Looking to bring the café experience to American homes, Mason Dixie Foods, Baltimore, has introduced a line of frozen scones to accompany its portfolio of biscuit and sweet roll products.
“Our consumers have always been the driving force behind our innovations,” said Ayeshah Abuelhiga, founder and chief executive officer of Mason Dixie Foods. “Our frozen biscuits were the result of consumers asking for them, and our scones were also prompted by our consumers. So, we met the challenge head-on and are super excited about the new product.”
While Mason Dixie Foods sells frozen baked foods in supermarkets across the United States, it was born from Mason Dixie Biscuit Co., a restaurant started by Ms. Abuelhiga in 2014 that also serves as a testing ground for new products.
“If people are willing to buy the products in a restaurant setting, they are ready for commercialization,” Ms. Abuelhiga said.
While developing the scones, Mason Dixie prioritized taste and convenience. The company surveyed its customers via email and asked them to rank their favorite flavors to determine which would be included in the line. Overall, there were about 10 varieties people consistently requested, and the bakery selected the top four — blueberry, cranberry orange, chocolate chip and coffee cake — to bring to market.
Maintaining a clean label was also important for the brand.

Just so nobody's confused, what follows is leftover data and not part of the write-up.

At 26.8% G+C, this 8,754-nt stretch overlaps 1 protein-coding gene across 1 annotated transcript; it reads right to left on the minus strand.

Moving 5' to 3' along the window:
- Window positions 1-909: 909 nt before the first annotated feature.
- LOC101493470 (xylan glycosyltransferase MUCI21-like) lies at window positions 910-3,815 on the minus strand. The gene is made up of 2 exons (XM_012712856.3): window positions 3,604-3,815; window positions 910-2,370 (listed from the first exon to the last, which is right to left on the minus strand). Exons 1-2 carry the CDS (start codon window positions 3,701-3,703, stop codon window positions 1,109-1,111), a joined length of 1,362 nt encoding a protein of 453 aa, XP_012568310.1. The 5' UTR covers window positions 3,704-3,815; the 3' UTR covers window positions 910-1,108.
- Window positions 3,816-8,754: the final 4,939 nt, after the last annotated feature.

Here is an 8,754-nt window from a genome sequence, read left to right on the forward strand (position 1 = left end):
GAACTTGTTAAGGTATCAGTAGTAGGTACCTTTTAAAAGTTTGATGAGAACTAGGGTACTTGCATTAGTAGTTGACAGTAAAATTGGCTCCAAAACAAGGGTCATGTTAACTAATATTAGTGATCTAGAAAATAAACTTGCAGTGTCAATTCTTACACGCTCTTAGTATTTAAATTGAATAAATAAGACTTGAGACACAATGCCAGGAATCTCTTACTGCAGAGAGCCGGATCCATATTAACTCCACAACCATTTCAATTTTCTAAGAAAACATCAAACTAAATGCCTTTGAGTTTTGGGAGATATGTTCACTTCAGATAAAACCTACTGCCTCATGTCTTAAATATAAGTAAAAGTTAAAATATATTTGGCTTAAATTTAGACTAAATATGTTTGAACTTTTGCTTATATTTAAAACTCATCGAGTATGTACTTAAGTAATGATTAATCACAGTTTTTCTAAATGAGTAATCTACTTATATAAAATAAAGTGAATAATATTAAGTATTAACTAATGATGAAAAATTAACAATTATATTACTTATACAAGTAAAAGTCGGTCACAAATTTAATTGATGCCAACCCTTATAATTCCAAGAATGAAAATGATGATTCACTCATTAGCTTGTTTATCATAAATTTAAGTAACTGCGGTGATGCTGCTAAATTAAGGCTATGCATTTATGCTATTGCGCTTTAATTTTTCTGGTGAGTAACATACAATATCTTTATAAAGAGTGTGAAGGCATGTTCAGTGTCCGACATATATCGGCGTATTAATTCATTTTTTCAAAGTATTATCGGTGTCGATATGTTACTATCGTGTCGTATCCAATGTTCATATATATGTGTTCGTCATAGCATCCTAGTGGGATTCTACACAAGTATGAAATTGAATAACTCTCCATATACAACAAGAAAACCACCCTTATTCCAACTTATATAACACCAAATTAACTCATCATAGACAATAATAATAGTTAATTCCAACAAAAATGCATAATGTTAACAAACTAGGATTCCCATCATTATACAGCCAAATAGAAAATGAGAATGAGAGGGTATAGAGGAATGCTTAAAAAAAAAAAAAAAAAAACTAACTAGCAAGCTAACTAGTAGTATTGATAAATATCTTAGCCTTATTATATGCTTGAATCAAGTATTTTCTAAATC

“We don’t use gums, stabilizers or even ‘natural’ flavorings, because we believe the ingredients themselves should do the talking,” Ms. Abuelhiga explained.
To give consumers a coffeehouse pastry without the hassle of having to leave their home, Mason Dixie kept prep time for the product to a minimum.
“We wanted to provide the allure of having items bake-at-home ready without the prep or the threat of getting a day-old, stale or slacked out pastry from a café display case,” Ms. Abuelhiga said. “We made sure that cooking is one step — from freezer to oven — just like the biscuits.”
Convenience isn’t only for consumers, though. To produce the new line, Mason Dixie didn’t have to invest in any new equipment because the scones have the same base dough as the company’s biscuits and sweet rolls.
Like many other up-and-coming food companies, Mason Dixie intended to debut the new product in March at Expo West in Anaheim, Calif., and roll it out across the country this spring, but that plan was upended by the coronavirus (COVID-19) outbreak. The scones are now set to hit shelves this summer for a suggested retail price of $4.99 to $5.99 per 4-count package, and Ms. Abuelhiga is optimistic about the product’s potential to reshape the frozen bakery aisle.
“We want to make our mark and expand people’s thoughts on what frozen breakfast can be beyond waffles and toaster strudel,” Ms. Abuelhiga said. “We want to make them available for Americans to experience fresh for the first time and in the comfort of their own homes, not in a car or on foot running to the office.”